Sunday, August 31, 2008

Defining Our Terms and Expectations: The Family Integrated Church

A priest, a rabbi and a Protestant minister walk into a bar...

They order Buffalo wings to share, and the waitress brings them a plate of deep fried chicken wings that have been dressed with a sauce made of “Franks” hot sauce, butter and garlic. It’s served with a side of homemade blue cheese salad dressing for dipping and several sticks of celery. The priest, the rabbi and the minister are all quite pleased with the appetizer, noting if they had ordered this dish 50 years ago, the waitress would likely not have known what to say to them. They certainly would not have been served chicken with hot sauce, blue cheese and celery. Someone with a quick wit would have said “But buffalo don’t have wings!”

What’s my point? Ah, well. I understand from the urban myth or perhaps from a menu that I read on a restaurant on the East Side of Bethlehem, PA at least 25 years ago (the only place in the Lehigh Valley that served Buffalo wings at the time), this was an invention of a resourceful cook in Buffalo, NY who had few ingredients available and hungry patrons to feed. He made a concoction from the limited items available to him, and today, most everyone alive in the U.S. will be able to tell you what a “Buffalo wing” order represents. You might be served some variation on the dressings, but the basic food item includes chicken. If you ordered using the shorter term of “wings” at a restaurant bearing some day of the week in its name and were served beef ribs or fish sticks, you would likely be confused or quite dissatisfied.

A priest, a rabbi and a minister walk into a Family Integrated Church (FIC)...



...just to visit and investigate the new phenomenon, just like the first time they met in the mid-eighties to sample the new-fangled “Buffalo wings” that a local restaurant had just started serving. Back when they trained in the early seventies, there was no such thing as an FIC. All churches had people of all ages in attendance, and the church was very much a big family within the Family of God. The term doesn’t really make sense to them in that respect.

So what can these clergymen expect to find at the FIC? When these three friends meet at a local diner and each orders a cup of black coffee, they get a plain, old cup of coffee. Aside from Bostonian tradition of “regular coffee” which comes with cream or “tea” in the South which is assumed to be tea served in a glass, poured over ice, hot beverages like coffee are pretty simple. But we postmoderns like everything to be complicated it seems, even our coffee. Do you want one of the four varieties of coffee in the thermal carafes, or do you want the barista to prepare one of about 20 variations of a basic coffee substance that can be prepared in a wide variety of ways? It seems like the FIC experience will be nothing like ordering coffee at the local diner but will be more like going into the local Starbucks (or now McDonalds) and telling them that you would like them to “surprise you” with any coffee beverage of their own choosing. I would guess that between serving size and variety, you could receive any one of 200 different items. As I noted in the previous post, however, it seems that if you ask faculty at Southern Seminary to apply the coffee analogy to FICs, they will likely tell you that wherever you go, you’ll get something very similar to a cup of the standard, good-old American cup of coffee without all the frills.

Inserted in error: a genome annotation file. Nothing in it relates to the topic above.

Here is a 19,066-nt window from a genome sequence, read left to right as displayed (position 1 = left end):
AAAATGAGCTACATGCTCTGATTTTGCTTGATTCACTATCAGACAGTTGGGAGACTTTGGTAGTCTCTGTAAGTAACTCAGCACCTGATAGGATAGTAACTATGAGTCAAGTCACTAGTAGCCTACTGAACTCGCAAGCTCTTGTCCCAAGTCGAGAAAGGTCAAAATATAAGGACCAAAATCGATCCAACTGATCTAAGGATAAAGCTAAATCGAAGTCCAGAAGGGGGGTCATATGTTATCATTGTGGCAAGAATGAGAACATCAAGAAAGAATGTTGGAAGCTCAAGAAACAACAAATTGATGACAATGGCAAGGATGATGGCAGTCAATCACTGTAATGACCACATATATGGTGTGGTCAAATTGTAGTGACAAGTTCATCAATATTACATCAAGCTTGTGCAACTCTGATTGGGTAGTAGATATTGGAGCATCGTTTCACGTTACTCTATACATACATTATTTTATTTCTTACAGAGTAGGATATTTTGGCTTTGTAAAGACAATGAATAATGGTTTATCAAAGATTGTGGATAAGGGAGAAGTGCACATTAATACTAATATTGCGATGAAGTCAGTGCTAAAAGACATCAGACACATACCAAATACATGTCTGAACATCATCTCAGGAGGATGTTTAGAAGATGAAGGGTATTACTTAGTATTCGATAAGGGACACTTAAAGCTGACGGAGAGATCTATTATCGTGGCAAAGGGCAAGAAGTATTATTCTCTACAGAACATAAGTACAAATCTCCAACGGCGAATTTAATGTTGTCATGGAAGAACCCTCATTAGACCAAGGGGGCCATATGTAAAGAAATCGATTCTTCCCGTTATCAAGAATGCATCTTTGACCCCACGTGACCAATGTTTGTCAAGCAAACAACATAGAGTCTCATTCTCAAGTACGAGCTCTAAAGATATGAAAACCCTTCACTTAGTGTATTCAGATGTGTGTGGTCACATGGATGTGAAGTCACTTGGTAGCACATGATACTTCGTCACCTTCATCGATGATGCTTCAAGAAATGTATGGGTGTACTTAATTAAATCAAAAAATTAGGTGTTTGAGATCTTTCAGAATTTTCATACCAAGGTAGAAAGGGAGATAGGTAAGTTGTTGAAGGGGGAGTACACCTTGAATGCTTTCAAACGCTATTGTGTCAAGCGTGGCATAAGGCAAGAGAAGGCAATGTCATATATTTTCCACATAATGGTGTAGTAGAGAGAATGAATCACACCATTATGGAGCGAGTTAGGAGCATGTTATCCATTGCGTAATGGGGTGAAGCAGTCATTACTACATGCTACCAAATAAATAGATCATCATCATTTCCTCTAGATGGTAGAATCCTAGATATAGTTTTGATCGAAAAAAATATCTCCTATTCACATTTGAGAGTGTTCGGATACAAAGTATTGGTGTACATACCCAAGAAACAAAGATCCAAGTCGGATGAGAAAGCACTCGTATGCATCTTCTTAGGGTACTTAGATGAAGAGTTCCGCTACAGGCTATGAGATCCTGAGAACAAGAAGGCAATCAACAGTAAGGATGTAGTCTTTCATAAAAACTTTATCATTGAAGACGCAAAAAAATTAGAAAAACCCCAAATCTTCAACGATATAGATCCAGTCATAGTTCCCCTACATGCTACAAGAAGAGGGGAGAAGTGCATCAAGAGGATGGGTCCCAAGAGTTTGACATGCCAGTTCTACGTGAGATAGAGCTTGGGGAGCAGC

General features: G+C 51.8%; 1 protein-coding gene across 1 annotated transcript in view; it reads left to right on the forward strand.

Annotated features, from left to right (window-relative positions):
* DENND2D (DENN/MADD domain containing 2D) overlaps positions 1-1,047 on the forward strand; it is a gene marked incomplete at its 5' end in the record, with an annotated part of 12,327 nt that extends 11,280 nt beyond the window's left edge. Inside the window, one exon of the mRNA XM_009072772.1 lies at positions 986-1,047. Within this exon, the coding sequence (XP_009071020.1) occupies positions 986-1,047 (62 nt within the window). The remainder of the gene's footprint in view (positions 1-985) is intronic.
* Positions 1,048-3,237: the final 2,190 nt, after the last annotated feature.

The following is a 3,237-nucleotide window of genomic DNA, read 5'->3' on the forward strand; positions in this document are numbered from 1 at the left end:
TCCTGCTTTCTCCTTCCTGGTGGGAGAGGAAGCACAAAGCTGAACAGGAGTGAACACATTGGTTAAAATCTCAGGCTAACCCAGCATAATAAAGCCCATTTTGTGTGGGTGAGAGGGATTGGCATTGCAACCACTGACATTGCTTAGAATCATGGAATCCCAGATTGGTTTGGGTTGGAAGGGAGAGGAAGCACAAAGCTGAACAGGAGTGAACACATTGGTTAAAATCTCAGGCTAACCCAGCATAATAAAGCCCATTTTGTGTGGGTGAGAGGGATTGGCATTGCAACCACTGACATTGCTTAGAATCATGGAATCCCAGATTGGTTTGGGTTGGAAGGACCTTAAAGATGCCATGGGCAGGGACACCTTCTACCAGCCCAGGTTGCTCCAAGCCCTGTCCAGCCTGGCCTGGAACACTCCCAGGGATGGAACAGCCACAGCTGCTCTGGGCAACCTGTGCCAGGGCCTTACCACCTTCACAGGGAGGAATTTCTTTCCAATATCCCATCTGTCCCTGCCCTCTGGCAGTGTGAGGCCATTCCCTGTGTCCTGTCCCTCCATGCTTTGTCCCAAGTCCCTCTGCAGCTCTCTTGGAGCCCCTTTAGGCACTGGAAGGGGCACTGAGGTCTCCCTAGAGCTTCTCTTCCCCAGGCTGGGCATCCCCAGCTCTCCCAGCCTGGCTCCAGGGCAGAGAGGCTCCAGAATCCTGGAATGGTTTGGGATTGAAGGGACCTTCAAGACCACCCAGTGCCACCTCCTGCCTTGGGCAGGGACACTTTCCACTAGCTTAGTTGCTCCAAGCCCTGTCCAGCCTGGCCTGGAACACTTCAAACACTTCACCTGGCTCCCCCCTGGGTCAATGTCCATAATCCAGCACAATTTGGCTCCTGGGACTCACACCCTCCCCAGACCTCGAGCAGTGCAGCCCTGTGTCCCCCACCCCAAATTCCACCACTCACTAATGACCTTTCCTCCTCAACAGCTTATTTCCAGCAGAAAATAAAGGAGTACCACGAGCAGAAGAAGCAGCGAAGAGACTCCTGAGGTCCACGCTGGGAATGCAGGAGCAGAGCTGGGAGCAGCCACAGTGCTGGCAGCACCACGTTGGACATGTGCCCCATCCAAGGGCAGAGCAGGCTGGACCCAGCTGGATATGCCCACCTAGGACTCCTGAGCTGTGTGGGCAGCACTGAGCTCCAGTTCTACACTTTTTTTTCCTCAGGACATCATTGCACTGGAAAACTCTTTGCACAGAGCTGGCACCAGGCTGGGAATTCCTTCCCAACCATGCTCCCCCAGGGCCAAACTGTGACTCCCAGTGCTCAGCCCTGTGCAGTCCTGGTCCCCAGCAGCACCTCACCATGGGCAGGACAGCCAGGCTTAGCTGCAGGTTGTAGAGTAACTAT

In the next few posts, I would like to examine the different aspects that undergird the concept of family integrated worship and explain why it is important, particularly to those who profess Covenant Theology or a Reformed Christian faith. One must understand these presuppostions before one can fully appreciate why family (and the head of the family) figures as central in one’s ministry or worship. And I don’t deny some of these concepts, just how they are ordered conceptually. Until then, I’d like to add another term to the analogies that I’ve offered here: patriarchy.

Patriarchy (“father rule” or “male governance”) forms the foundation of the FIC, a term also applied to those who profess and follow “Biblical patriarchy” both as a guiding concept and belief system. As previously noted, many professing Evangelical and Biblical Christians profess patriarchy and the FIC concept. Concerning the idea that it is wrong to assume that two or more groups that profess many identical foundational beliefs and use the same terminology and follow the same system of theology (Reformed, in this case), I would like to ask just how on earth a reasonable person can remain innocent of making these wrong assumptions? Is it not reasonable to expect a product called a plain, standard cup of coffee from a diner or even a coffee shop when that is what is advertised on the menu and that is what one orders? If a vendor serves something other than a hot beverage brewed from the roasted beans of one of the 90 species of rubiaceae coffea when I order “coffee” at a diner, how is that an error of judgement or a discernment problem on the part of the customer?